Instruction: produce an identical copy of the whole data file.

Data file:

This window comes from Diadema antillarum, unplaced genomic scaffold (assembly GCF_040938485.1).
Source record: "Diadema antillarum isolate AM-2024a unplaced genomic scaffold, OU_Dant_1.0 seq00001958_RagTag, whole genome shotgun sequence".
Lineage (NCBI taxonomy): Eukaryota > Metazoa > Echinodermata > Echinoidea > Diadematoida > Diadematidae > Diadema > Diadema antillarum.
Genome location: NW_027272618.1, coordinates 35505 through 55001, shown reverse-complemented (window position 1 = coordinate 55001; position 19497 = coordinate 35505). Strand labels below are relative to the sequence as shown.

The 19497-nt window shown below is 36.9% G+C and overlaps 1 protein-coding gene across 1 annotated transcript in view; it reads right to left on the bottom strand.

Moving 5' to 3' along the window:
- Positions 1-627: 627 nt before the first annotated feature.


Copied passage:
This window comes from Diadema antillarum, unplaced genomic scaffold (assembly GCF_040938485.1).
Source record: "Diadema antillarum isolate AM-2024a unplaced genomic scaffold, OU_Dant_1.0 seq00001958_RagTag, whole genome shotgun sequence".
Lineage (NCBI taxonomy): Eukaryota > Metazoa > Echinodermata > Echinoidea > Diadematoida > Diadematidae > Diadema > Diadema antillarum.
Genome location: NW_027272618.1, coordinates 35505 through 55001, shown reverse-complemented (window position 1 = coordinate 55001; position 19497 = coordinate 35505). Strand labels below are relative to the sequence as shown.

The 19497-nt window shown below is 36.9% G+C and overlaps 1 protein-coding gene across 1 annotated transcript in view; it reads right to left on the bottom strand.

Moving 5' to 3' along the window:
- Positions 1-627: 627 nt before the first annotated feature.